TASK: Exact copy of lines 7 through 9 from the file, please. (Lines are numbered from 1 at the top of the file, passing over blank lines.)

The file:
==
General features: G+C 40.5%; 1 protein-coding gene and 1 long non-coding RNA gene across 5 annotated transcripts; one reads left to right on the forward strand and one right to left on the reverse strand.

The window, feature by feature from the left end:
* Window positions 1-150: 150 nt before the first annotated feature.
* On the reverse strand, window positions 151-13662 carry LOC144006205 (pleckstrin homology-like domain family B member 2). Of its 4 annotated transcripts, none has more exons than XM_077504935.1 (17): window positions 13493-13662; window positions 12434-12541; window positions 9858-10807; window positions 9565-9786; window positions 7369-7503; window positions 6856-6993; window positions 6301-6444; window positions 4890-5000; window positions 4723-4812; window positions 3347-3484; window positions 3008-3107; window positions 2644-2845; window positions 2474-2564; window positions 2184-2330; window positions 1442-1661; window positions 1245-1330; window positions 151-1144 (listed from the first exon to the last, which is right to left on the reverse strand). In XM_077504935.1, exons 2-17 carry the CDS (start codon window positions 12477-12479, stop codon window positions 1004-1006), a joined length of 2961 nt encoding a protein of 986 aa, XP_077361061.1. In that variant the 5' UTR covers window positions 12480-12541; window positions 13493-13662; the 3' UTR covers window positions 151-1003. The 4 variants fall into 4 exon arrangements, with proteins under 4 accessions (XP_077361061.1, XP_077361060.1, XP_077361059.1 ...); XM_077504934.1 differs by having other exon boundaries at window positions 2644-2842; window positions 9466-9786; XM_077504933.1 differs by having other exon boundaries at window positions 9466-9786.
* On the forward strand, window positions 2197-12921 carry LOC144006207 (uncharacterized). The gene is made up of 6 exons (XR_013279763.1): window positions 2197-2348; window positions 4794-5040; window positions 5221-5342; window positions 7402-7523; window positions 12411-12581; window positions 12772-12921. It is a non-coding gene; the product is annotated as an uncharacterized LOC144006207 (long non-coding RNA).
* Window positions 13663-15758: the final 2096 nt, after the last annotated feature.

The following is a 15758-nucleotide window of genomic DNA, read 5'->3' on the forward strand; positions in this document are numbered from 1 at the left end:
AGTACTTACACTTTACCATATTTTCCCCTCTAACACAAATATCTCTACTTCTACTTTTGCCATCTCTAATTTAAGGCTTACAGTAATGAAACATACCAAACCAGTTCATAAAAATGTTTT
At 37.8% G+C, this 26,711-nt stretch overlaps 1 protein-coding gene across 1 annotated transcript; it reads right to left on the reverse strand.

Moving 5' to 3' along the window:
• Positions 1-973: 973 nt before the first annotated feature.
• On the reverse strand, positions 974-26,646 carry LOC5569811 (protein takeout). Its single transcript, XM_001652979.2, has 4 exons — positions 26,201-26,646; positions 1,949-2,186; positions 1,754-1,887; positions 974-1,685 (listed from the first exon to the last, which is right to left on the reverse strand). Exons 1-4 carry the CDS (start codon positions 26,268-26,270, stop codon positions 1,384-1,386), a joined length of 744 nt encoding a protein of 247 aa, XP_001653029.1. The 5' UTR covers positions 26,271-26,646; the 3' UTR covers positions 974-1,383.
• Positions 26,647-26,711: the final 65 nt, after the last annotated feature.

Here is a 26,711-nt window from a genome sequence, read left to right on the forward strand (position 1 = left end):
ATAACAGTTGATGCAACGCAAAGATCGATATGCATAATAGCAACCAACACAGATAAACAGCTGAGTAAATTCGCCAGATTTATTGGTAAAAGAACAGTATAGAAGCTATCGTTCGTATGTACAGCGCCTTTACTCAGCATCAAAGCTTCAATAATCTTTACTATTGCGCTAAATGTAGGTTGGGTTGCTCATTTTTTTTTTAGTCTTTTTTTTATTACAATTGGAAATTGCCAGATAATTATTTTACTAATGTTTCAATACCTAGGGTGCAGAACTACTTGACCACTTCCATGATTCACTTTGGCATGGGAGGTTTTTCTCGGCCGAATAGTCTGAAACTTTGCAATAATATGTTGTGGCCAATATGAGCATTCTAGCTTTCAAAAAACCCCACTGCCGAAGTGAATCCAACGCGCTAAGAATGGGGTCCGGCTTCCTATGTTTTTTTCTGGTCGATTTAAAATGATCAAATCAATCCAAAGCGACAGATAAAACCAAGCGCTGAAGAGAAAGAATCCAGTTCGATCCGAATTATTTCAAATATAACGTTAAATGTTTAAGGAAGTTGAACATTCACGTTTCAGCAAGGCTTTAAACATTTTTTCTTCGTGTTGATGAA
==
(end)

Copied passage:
The following is a 15758-nucleotide window of genomic DNA, read 5'->3' on the forward strand; positions in this document are numbered from 1 at the left end:
AGTACTTACACTTTACCATATTTTCCCCTCTAACACAAATATCTCTACTTCTACTTTTGCCATCTCTAATTTAAGGCTTACAGTAATGAAACATACCAAACCAGTTCATAAAAATGTTTT
At 37.8% G+C, this 26,711-nt stretch overlaps 1 protein-coding gene across 1 annotated transcript; it reads right to left on the reverse strand.